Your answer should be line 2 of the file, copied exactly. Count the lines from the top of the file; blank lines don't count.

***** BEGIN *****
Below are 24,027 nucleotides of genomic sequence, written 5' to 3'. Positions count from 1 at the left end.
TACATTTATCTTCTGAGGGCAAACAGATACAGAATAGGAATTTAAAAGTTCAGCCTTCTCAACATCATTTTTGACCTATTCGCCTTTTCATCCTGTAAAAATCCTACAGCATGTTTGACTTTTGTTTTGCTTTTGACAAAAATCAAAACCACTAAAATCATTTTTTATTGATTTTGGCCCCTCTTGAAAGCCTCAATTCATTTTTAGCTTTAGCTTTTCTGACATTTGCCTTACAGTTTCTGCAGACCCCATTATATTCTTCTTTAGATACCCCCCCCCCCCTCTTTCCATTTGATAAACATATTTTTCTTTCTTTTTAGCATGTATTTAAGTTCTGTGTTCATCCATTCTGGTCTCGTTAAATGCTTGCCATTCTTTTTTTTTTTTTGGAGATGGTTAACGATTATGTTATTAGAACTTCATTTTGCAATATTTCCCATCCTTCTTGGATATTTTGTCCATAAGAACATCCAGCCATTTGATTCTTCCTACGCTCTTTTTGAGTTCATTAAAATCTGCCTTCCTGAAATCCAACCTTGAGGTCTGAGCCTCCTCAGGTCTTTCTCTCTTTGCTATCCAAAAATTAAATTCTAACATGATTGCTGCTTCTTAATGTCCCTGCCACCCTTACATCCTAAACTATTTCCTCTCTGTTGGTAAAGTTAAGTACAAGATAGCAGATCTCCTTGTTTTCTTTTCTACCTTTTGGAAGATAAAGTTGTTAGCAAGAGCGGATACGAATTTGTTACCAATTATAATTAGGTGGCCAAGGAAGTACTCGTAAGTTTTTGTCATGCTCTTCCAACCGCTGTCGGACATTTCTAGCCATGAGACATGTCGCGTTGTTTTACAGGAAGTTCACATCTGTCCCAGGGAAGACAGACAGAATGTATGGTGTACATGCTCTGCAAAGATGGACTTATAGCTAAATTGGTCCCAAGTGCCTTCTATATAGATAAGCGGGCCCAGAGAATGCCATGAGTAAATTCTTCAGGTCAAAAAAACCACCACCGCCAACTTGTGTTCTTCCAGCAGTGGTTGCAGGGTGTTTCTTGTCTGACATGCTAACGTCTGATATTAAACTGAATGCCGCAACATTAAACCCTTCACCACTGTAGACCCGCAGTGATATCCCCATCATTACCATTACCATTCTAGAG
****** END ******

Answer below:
TACATTTATCTTCTGAGGGCAAACAGATACAGAATAGGAATTTAAAAGTTCAGCCTTCTCAACATCATTTTTGACCTATTCGCCTTTTCATCCTGTAAAAATCCTACAGCATGTTTGACTTTTGTTTTGCTTTTGACAAAAATCAAAACCACTAAAATCATTTTTTATTGATTTTGGCCCCTCTTGAAAGCCTCAATTCATTTTTAGCTTTAGCTTTTCTGACATTTGCCTTACAGTTTCTGCAGACCCCATTATATTCTTCTTTAGATACCCCCCCCCCCCTCTTTCCATTTGATAAACATATTTTTCTTTCTTTTTAGCATGTATTTAAGTTCTGTGTTCATCCATTCTGGTCTCGTTAAATGCTTGCCATTCTTTTTTTTTTTTTGGAGATGGTTAACGATTATGTTATTAGAACTTCATTTTGCAATATTTCCCATCCTTCTTGGATATTTTGTCCATAAGAACATCCAGCCATTTGATTCTTCCTACGCTCTTTTTGAGTTCATTAAAATCTGCCTTCCTGAAATCCAACCTTGAGGTCTGAGCCTCCTCAGGTCTTTCTCTCTTTGCTATCCAAAAATTAAATTCTAACATGATTGCTGCTTCTTAATGTCCCTGCCACCCTTACATCCTAAACTATTTCCTCTCTGTTGGTAAAGTTAAGTACAAGATAGCAGATCTCCTTGTTTTCTTTTCTACCTTTTGGAAGATAAAGTTGTTAGCAAGAGCGGATACGAATTTGTTACCAATTATAATTAGGTGGCCAAGGAAGTACTCGTAAGTTTTTGTCATGCTCTTCCAACCGCTGTCGGACATTTCTAGCCATGAGACATGTCGCGTTGTTTTACAGGAAGTTCACATCTGTCCCAGGGAAGACAGACAGAATGTATGGTGTACATGCTCTGCAAAGATGGACTTATAGCTAAATTGGTCCCAAGTGCCTTCTATATAGATAAGCGGGCCCAGAGAATGCCATGAGTAAATTCTTCAGGTCAAAAAAACCACCACCGCCAACTTGTGTTCTTCCAGCAGTGGTTGCAGGGTGTTTCTTGTCTGACATGCTAACGTCTGATATTAAACTGAATGCCGCAACATTAAACCCTTCACCACTGTAGACCCGCAGTGATATCCCCATCATTACCATTACCATTCTAGAG